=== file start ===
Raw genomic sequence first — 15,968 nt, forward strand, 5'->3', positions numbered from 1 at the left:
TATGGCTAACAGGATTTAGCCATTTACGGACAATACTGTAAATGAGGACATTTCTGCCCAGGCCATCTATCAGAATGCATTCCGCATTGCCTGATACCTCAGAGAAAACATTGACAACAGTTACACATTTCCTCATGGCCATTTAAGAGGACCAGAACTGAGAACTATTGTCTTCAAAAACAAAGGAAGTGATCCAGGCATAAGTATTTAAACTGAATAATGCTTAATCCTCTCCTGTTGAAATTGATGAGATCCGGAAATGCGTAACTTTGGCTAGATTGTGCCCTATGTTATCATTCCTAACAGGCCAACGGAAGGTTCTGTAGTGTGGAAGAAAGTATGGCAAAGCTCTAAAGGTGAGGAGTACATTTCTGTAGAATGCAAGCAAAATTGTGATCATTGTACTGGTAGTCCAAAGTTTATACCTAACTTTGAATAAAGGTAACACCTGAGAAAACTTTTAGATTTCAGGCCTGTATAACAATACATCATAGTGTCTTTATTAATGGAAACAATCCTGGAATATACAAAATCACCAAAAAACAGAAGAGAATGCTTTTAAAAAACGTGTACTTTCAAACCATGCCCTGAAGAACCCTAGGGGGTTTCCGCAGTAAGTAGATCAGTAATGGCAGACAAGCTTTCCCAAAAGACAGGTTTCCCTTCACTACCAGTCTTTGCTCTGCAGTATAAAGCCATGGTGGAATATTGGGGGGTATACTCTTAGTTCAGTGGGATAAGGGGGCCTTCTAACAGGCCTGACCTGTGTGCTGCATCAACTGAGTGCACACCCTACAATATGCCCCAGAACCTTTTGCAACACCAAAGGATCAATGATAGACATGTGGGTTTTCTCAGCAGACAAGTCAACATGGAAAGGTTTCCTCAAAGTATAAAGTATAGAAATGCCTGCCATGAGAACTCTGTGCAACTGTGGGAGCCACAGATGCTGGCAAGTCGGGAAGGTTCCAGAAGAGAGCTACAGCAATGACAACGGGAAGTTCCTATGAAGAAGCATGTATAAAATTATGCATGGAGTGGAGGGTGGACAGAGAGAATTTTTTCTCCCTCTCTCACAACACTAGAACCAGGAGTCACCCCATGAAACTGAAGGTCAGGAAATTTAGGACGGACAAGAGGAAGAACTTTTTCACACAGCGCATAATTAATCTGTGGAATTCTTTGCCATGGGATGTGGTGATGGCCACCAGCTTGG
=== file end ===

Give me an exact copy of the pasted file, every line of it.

Raw genomic sequence first — 15,968 nt, forward strand, 5'->3', positions numbered from 1 at the left:
TATGGCTAACAGGATTTAGCCATTTACGGACAATACTGTAAATGAGGACATTTCTGCCCAGGCCATCTATCAGAATGCATTCCGCATTGCCTGATACCTCAGAGAAAACATTGACAACAGTTACACATTTCCTCATGGCCATTTAAGAGGACCAGAACTGAGAACTATTGTCTTCAAAAACAAAGGAAGTGATCCAGGCATAAGTATTTAAACTGAATAATGCTTAATCCTCTCCTGTTGAAATTGATGAGATCCGGAAATGCGTAACTTTGGCTAGATTGTGCCCTATGTTATCATTCCTAACAGGCCAACGGAAGGTTCTGTAGTGTGGAAGAAAGTATGGCAAAGCTCTAAAGGTGAGGAGTACATTTCTGTAGAATGCAAGCAAAATTGTGATCATTGTACTGGTAGTCCAAAGTTTATACCTAACTTTGAATAAAGGTAACACCTGAGAAAACTTTTAGATTTCAGGCCTGTATAACAATACATCATAGTGTCTTTATTAATGGAAACAATCCTGGAATATACAAAATCACCAAAAAACAGAAGAGAATGCTTTTAAAAAACGTGTACTTTCAAACCATGCCCTGAAGAACCCTAGGGGGTTTCCGCAGTAAGTAGATCAGTAATGGCAGACAAGCTTTCCCAAAAGACAGGTTTCCCTTCACTACCAGTCTTTGCTCTGCAGTATAAAGCCATGGTGGAATATTGGGGGGTATACTCTTAGTTCAGTGGGATAAGGGGGCCTTCTAACAGGCCTGACCTGTGTGCTGCATCAACTGAGTGCACACCCTACAATATGCCCCAGAACCTTTTGCAACACCAAAGGATCAATGATAGACATGTGGGTTTTCTCAGCAGACAAGTCAACATGGAAAGGTTTCCTCAAAGTATAAAGTATAGAAATGCCTGCCATGAGAACTCTGTGCAACTGTGGGAGCCACAGATGCTGGCAAGTCGGGAAGGTTCCAGAAGAGAGCTACAGCAATGACAACGGGAAGTTCCTATGAAGAAGCATGTATAAAATTATGCATGGAGTGGAGGGTGGACAGAGAGAATTTTTTCTCCCTCTCTCACAACACTAGAACCAGGAGTCACCCCATGAAACTGAAGGTCAGGAAATTTAGGACGGACAAGAGGAAGAACTTTTTCACACAGCGCATAATTAATCTGTGGAATTCTTTGCCATGGGATGTGGTGATGGCCACCAGCTTGG